Hold the crankshaft bolt in place with a 12-point 16mm socket (red arrow).
Figure 7

Hold the crankshaft bolt in place with a 12-point 16mm socket (red arrow). Use a 6mm Allen to remove the four dampener bolts (yellow arrow).

Remove the dampener.
Figure 8

Remove the dampener. You may have to give it a few taps with a rubber mallet, but never hit it with a metal hammer. The dampener has a locating hole (red arrow) that corresponds with a nipple in the crank (yellow arrow); this insures that the dampener can only be installed one way, ensuring proper alignment with the TDC markings.

Use a 19mm socket and remove the five 10mm bolts holding the lower timing cover in place.
Figure 9

Use a 19mm socket and remove the five 10mm bolts holding the lower timing cover in place.

Mark the block (green arrow) and the crank sprocket (red arrow) while the motor is confirmed at TDC, this will save you from having to reinstall the cover and dampener when confirming everything is lined up at TDC for installation of the new belt.
Figure 10

Mark the block (green arrow) and the crank sprocket (red arrow) while the motor is confirmed at TDC, this will save you from having to reinstall the cover and dampener when confirming everything is lined up at TDC for installation of the new belt.

You will need to compress the piston (green arrow) in the tensioner until there is no gap in between the mount and tensioner (red arrows).
Figure 11

You will need to compress the piston (green arrow) in the tensioner until there is no gap in between the mount and tensioner (red arrows).

While holding the tensioner in place with an 8mm Allen (red arrow), use a 13mm socket or wrench and loosen the nut holding the tensioner in place (yellow arrow).
Figure 12

While holding the tensioner in place with an 8mm Allen (red arrow), use a 13mm socket or wrench and loosen the nut holding the tensioner in place (yellow arrow).

With the 13mm nut loose, you will need to turn the tensioner counter clockwise until the piston is compressed and the gap is gone (red arrow).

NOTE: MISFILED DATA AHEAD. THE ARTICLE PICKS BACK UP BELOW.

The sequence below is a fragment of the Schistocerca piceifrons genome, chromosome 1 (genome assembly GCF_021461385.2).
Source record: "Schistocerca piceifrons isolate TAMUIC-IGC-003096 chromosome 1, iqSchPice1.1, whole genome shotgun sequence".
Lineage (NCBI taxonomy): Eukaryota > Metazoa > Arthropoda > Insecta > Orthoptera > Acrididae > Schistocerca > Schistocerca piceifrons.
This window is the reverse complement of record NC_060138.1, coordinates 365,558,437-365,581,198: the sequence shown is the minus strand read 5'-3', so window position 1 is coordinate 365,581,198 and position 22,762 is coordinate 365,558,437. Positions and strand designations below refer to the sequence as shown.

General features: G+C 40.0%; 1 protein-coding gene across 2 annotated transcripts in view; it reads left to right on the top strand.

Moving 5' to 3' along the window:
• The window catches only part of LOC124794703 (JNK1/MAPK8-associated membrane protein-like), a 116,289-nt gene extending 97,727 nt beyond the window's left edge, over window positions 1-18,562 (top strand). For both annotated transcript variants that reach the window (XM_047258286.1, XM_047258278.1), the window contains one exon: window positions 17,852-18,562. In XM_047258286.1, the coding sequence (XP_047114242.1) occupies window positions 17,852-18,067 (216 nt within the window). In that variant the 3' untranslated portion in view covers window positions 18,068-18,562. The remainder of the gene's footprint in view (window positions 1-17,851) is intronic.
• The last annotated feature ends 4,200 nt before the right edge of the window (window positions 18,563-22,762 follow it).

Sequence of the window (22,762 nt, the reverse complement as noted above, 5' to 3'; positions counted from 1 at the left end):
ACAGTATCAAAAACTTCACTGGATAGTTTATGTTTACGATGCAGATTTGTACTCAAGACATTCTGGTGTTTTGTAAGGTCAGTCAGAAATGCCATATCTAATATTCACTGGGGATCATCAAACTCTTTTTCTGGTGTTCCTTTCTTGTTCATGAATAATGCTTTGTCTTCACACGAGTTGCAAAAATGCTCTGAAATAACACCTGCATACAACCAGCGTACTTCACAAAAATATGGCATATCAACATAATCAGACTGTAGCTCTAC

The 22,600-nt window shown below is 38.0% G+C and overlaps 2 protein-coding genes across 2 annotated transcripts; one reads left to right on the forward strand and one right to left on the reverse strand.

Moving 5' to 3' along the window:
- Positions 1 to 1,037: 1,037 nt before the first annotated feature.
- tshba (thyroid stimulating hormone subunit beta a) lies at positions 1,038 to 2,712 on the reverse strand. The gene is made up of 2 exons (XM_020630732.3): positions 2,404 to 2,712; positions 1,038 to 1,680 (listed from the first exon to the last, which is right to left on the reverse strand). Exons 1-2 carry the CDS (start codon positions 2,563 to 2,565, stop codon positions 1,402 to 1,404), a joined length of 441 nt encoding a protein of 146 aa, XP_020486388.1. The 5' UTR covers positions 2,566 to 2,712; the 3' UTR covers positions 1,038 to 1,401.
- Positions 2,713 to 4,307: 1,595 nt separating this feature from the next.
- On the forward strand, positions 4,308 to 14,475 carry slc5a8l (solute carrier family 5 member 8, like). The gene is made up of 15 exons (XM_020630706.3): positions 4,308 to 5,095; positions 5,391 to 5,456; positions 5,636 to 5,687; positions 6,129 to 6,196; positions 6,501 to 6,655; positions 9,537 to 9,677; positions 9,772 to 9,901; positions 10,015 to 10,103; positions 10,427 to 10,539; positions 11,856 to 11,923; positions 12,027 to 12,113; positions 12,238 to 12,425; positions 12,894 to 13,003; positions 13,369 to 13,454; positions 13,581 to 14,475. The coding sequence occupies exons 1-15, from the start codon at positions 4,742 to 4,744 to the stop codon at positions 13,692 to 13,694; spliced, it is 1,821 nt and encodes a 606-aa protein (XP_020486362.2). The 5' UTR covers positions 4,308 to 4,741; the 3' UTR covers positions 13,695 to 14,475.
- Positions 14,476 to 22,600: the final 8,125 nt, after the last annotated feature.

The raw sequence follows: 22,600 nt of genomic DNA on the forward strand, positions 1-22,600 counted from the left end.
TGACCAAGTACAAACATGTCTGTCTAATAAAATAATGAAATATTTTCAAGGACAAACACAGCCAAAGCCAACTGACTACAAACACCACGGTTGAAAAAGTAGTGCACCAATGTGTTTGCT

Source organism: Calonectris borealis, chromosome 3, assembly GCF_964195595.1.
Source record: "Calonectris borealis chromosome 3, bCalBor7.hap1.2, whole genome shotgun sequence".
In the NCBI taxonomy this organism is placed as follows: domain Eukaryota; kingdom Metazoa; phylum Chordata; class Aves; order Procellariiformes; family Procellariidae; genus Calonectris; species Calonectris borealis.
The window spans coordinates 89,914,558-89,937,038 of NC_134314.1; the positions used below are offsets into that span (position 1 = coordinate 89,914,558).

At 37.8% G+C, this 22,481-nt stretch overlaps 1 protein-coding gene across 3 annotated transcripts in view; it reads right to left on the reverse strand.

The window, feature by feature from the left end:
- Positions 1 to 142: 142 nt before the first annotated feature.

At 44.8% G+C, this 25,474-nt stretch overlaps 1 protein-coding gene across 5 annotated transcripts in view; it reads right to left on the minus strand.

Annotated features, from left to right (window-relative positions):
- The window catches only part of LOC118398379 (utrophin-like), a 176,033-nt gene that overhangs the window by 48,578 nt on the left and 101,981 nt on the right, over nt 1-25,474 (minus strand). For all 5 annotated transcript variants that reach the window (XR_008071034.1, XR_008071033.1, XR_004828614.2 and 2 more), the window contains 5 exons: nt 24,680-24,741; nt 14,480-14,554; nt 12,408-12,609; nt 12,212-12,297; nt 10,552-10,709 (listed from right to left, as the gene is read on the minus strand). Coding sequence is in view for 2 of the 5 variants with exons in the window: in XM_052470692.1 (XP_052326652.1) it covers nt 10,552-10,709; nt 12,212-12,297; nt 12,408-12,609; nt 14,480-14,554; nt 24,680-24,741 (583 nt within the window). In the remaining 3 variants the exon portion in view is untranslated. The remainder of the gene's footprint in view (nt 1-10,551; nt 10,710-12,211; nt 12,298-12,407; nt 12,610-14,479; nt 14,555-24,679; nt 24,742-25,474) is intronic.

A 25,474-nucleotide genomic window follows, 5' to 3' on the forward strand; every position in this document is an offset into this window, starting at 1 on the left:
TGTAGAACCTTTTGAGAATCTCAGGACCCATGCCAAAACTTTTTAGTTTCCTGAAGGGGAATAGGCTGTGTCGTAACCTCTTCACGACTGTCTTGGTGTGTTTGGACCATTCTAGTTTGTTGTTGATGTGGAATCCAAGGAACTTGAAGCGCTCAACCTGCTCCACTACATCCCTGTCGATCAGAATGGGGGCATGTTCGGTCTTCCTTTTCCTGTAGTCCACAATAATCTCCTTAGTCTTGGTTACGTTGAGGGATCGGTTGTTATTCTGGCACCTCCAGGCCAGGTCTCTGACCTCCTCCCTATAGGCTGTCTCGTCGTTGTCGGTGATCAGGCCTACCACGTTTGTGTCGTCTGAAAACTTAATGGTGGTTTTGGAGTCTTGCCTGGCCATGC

Figure 13

With the 13mm nut loose, you will need to turn the tensioner counter clockwise until the piston is compressed and the gap is gone (red arrow). The piston is hydraulic and can only be compressed slowly. Take your time and do not expect to quickly force the piston down. If you have the locking tab for the tensioner, you can install it to keep the tensioner locked in the open position. If you do not, you can let the piston expand and recompress it when reinstalling the new belt.

You can now slip the belt off (red arrow).
Figure 14

You can now slip the belt off (red arrow). I find it easiest to remove the belt first from the water pump.

If you are installing the belt and do not have the locking tab, you will need to slowly recompress the piston in the tensioner (yellow arrow).
Figure 15

If you are installing the belt and do not have the locking tab, you will need to slowly recompress the piston in the tensioner (yellow arrow). Install the belt, making sure that the crank and cam sprockets remain on TDC. If one of the sprockets should turn while installing the belt, remove the belt, reset the sprocket to TDC and start over (red arrows).

You will now need to set the proper tension on the tensioner.
Figure 16

You will now need to set the proper tension on the tensioner. There needs to be a gap between the tensioner and tab of 6-10mm. You should set yours at 8mm by using a drill bit to slip between the measuring places (yellow arrows) If the piston is compressed you can use a set of needle nose pliers or circlip tool to set the distance using the adjuster on the wheel (red arrows). Once the gap is set, tighten down the 13mm nut (green arrow). Rotate the engine a few cycles by the crank bolt and recheck the clearance (yellow arrows). If the clearance is more than desired, loosen the 13mm nut and use your 8mm Allen to recompress the piston to the desired gap. If it is less, you can loosen the nut and use your needle nose pliers to add gap and then retighten the nut. Make sure you rotate the engine a few times and check the gap. Also be sure that the belt is aligned properly before putting everything back on the motor.